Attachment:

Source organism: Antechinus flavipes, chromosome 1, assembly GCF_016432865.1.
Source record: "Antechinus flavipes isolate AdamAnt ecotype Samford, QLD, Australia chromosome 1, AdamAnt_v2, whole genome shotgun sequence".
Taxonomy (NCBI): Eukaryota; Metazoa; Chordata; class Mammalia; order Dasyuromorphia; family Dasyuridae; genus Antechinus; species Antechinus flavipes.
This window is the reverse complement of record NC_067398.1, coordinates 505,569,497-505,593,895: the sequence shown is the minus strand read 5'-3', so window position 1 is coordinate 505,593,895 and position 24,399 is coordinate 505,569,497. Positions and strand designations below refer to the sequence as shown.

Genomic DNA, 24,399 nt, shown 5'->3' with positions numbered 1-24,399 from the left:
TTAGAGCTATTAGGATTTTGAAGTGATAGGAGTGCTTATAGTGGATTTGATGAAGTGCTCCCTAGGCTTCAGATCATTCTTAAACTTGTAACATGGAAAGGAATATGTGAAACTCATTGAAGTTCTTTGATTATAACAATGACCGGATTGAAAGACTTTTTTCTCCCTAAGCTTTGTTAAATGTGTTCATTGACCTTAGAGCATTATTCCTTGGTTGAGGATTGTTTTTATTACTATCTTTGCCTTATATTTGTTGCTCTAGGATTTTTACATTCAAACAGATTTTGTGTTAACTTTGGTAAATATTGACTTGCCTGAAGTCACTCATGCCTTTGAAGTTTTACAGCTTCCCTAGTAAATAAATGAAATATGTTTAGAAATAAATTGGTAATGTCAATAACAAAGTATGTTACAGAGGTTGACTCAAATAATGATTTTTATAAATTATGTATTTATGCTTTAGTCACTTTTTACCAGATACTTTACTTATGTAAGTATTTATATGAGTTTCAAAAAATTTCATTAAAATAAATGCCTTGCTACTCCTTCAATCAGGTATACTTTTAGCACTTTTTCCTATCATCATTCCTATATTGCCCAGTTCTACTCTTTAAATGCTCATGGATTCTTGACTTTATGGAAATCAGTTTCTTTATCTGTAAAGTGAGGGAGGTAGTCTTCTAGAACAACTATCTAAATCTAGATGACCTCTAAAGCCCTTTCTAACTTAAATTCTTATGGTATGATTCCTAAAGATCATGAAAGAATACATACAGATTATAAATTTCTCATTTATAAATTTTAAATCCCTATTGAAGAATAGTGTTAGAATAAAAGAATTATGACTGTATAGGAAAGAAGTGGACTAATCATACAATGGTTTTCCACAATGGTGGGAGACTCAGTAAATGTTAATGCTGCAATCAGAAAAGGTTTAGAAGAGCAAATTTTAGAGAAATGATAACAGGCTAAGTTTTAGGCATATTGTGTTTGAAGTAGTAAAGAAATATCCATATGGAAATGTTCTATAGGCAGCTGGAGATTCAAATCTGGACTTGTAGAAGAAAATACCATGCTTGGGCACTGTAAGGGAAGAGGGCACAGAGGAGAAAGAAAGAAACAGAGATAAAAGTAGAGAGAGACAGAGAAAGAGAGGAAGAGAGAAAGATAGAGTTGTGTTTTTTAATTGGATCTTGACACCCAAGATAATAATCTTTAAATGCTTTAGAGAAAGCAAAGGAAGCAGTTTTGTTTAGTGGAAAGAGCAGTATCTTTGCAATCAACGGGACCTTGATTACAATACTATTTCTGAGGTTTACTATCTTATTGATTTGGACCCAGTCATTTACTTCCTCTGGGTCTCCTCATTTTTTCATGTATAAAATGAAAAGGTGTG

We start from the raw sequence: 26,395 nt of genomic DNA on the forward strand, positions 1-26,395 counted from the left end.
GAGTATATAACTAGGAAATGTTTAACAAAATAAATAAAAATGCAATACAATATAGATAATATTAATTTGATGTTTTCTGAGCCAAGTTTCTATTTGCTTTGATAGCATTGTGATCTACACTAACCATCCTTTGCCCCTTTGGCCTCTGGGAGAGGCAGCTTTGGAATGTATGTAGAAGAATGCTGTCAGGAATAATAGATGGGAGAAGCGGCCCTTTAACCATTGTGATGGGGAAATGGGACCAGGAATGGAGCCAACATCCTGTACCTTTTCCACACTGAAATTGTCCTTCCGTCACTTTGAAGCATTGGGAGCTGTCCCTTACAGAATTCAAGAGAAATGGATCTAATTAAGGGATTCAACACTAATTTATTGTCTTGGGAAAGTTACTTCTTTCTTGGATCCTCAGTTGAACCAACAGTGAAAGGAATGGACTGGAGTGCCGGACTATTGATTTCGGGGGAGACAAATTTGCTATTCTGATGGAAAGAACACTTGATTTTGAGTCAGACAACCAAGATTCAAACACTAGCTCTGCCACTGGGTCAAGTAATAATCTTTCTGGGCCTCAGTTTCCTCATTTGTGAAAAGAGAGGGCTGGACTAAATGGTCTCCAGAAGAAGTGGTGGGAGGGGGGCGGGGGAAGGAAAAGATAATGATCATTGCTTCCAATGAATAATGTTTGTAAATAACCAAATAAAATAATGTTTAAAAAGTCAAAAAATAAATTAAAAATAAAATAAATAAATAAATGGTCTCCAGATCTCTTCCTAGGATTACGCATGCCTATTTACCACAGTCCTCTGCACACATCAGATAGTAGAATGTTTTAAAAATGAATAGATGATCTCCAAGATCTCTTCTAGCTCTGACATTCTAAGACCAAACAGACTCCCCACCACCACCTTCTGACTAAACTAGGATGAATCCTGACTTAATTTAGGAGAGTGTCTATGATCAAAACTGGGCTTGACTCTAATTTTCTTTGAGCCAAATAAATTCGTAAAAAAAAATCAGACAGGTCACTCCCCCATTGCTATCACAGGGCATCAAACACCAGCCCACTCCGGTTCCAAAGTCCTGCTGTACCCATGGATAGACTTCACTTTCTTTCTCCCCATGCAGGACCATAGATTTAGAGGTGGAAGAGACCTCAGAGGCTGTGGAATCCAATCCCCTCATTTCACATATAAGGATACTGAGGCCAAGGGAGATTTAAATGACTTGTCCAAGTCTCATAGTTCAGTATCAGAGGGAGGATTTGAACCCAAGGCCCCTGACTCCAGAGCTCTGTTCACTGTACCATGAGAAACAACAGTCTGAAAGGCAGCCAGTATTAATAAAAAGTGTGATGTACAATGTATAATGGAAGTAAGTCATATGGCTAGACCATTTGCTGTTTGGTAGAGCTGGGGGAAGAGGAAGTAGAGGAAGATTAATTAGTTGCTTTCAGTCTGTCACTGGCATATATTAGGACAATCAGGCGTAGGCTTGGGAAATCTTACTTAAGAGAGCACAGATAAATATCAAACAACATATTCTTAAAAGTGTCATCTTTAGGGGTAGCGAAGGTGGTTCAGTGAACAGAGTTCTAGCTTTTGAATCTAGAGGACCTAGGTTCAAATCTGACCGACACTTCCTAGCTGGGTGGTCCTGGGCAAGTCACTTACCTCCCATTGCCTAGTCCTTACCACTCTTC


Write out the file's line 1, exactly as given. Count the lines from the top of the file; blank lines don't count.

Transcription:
Source organism: Antechinus flavipes, chromosome 1, assembly GCF_016432865.1.